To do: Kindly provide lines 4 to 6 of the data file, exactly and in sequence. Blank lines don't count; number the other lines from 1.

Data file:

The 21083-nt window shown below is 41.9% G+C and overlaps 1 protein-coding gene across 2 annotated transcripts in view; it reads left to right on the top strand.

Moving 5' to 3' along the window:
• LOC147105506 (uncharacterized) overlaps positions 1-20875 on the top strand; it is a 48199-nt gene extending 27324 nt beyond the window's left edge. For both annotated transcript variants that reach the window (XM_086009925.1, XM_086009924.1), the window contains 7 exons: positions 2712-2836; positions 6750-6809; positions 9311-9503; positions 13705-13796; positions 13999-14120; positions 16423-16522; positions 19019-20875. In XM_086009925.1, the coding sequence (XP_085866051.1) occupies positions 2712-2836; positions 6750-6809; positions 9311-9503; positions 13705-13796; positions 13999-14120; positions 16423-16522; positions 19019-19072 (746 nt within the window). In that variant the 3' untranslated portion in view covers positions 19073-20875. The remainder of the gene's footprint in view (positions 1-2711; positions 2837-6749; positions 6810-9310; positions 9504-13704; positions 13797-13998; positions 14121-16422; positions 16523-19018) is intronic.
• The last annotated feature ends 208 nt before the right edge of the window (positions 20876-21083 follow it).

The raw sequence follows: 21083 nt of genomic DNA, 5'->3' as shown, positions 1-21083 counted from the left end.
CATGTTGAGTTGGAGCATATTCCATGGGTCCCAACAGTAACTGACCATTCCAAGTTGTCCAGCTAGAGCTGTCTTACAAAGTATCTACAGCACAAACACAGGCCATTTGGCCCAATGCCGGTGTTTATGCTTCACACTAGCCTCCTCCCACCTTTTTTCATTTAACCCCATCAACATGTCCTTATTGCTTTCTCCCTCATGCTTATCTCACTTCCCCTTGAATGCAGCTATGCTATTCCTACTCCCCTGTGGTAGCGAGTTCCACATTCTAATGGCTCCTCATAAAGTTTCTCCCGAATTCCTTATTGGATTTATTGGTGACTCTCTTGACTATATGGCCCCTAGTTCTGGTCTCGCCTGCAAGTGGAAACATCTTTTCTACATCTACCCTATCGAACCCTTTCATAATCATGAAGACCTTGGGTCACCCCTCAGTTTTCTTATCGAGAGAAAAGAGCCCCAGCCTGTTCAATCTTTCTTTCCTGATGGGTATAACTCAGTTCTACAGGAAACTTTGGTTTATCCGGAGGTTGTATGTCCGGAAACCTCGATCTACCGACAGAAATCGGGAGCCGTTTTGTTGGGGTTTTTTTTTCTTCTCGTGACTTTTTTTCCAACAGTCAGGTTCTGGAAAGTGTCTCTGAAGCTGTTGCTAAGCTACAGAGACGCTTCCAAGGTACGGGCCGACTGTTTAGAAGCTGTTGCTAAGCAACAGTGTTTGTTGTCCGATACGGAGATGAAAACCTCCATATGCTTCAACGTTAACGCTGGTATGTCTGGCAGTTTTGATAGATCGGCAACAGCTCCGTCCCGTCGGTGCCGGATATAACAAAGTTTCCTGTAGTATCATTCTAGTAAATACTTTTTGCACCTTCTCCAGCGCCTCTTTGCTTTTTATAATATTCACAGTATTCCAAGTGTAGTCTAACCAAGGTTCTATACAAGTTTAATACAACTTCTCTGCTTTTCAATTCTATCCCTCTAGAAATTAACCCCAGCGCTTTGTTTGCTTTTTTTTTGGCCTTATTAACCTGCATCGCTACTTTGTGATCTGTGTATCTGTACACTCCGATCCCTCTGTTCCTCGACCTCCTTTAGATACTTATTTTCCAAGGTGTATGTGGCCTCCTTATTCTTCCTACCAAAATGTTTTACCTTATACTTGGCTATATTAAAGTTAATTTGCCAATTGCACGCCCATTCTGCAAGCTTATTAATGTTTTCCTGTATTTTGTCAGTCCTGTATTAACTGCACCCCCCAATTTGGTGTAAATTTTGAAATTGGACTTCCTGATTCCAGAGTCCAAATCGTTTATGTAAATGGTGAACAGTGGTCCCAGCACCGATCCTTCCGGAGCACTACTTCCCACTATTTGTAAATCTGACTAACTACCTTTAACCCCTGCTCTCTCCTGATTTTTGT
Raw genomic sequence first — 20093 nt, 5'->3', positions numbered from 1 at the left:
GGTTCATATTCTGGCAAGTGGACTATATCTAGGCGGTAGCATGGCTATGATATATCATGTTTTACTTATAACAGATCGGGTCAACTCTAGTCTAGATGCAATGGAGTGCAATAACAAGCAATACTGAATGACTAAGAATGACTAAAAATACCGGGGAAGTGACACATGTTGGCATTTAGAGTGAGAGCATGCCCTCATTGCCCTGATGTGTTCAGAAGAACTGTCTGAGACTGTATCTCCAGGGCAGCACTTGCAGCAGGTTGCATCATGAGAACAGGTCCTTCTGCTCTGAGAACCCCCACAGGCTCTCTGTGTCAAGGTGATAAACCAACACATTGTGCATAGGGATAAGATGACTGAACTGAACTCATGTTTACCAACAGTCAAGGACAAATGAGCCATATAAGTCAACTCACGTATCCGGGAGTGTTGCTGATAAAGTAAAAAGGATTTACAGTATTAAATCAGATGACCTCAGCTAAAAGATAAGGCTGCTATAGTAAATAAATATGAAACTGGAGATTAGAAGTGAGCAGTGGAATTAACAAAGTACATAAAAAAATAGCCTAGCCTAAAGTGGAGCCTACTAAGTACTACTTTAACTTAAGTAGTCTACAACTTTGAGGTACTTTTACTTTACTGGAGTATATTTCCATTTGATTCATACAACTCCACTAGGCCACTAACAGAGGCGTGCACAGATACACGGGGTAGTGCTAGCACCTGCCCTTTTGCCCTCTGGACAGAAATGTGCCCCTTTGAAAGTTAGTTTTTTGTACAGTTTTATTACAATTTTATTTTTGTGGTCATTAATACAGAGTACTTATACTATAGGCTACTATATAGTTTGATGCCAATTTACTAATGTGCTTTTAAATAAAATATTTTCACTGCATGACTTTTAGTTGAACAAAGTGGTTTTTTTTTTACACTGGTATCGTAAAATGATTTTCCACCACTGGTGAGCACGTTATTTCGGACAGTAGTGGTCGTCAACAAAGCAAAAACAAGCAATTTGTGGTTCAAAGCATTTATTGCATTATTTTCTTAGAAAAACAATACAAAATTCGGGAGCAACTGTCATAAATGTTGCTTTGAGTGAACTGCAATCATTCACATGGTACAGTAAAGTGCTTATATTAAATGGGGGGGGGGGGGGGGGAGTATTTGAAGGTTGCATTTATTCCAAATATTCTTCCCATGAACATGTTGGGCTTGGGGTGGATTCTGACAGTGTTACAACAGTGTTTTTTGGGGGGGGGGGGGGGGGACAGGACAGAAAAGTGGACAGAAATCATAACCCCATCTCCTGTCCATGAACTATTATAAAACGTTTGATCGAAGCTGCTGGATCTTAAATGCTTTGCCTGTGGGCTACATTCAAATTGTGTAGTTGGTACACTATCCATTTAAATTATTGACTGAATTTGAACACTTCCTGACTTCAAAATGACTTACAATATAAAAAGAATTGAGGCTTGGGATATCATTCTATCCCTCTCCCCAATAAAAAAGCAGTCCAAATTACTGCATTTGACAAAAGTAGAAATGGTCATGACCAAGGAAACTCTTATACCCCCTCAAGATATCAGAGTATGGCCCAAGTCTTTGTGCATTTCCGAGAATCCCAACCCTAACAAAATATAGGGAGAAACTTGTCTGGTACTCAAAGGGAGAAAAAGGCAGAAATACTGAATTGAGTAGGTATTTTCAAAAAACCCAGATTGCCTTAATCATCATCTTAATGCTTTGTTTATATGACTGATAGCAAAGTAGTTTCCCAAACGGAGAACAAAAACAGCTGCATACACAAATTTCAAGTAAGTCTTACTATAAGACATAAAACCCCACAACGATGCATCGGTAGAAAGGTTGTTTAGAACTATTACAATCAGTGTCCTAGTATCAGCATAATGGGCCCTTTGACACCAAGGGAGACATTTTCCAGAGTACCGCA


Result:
• The last annotated feature ends 208 nt before the right edge of the window (positions 20876-21083 follow it).

The raw sequence follows: 21083 nt of genomic DNA, 5'->3' as shown, positions 1-21083 counted from the left end.
CATGTTGAGTTGGAGCATATTCCATGGGTCCCAACAGTAACTGACCATTCCAAGTTGTCCAGCTAGAGCTGTCTTACAAAGTATCTACAGCACAAACACAGGCCATTTGGCCCAATGCCGGTGTTTATGCTTCACACTAGCCTCCTCCCACCTTTTTTCATTTAACCCCATCAACATGTCCTTATTGCTTTCTCCCTCATGCTTATCTCACTTCCCCTTGAATGCAGCTATGCTATTCCTACTCCCCTGTGGTAGCGAGTTCCACATTCTAATGGCTCCTCATAAAGTTTCTCCCGAATTCCTTATTGGATTTATTGGTGACTCTCTTGACTATATGGCCCCTAGTTCTGGTCTCGCCTGCAAGTGGAAACATCTTTTCTACATCTACCCTATCGAACCCTTTCATAATCATGAAGACCTTGGGTCACCCCTCAGTTTTCTTATCGAGAGAAAAGAGCCCCAGCCTGTTCAATCTTTCTTTCCTGATGGGTATAACTCAGTTCTACAGGAAACTTTGGTTTATCCGGAGGTTGTATGTCCGGAAACCTCGATCTACCGACAGAAATCGGGAGCCGTTTTGTTGGGGTTTTTTTTTCTTCTCGTGACTTTTTTTCCAACAGTCAGGTTCTGGAAAGTGTCTCTGAAGCTGTTGCTAAGCTACAGAGACGCTTCCAAGGTACGGGCCGACTGTTTAGAAGCTGTTGCTAAGCAACAGTGTTTGTTGTCCGATACGGAGATGAAAACCTCCATATGCTTCAACGTTAACGCTGGTATGTCTGGCAGTTTTGATAGATCGGCAACAGCTCCGTCCCGTCGGTGCCGGATATAACAAAGTTTCCTGTAGTATCATTCTAGTAAATACTTTTTGCACCTTCTCCAGCGCCTCTTTGCTTTTTATAATATTCACAGTATTCCAAGTGTAGTCTAACCAAGGTTCTATACAAGTTTAATACAACTTCTCTGCTTTTCAATTCTATCCCTCTAGAAATTAACCCCAGCGCTTTGTTTGCTTTTTTTTTGGCCTTATTAACCTGCATCGCTACTTTGTGATCTGTGTATCTGTACACTCCGATCCCTCTGTTCCTCGACCTCCTTTAGATACTTATTTTCCAAGGTGTATGTGGCCTCCTTATTCTTCCTACCAAAATGTTTTACCTTATACTTGGCTATATTAAAGTTAATTTGCCAATTGCACGCCCATTCTGCAAGCTTATTAATGTTTTCCTGTATTTTGTCAGTCCTGTATTAACTGCACCCCCCAATTTGGTGTAAATTTTGAAATTGGACTTCCTGATTCCAGAGTCCAAATCGTTTATGTAAATGGTGAACAGTGGTCCCAGCACCGATCCTTCCGGAGCACTACTTCCCACTATTTGTAAATCTGACTAACTACCTTTAACCCCTGCTCTCTCCTGATTTTTGT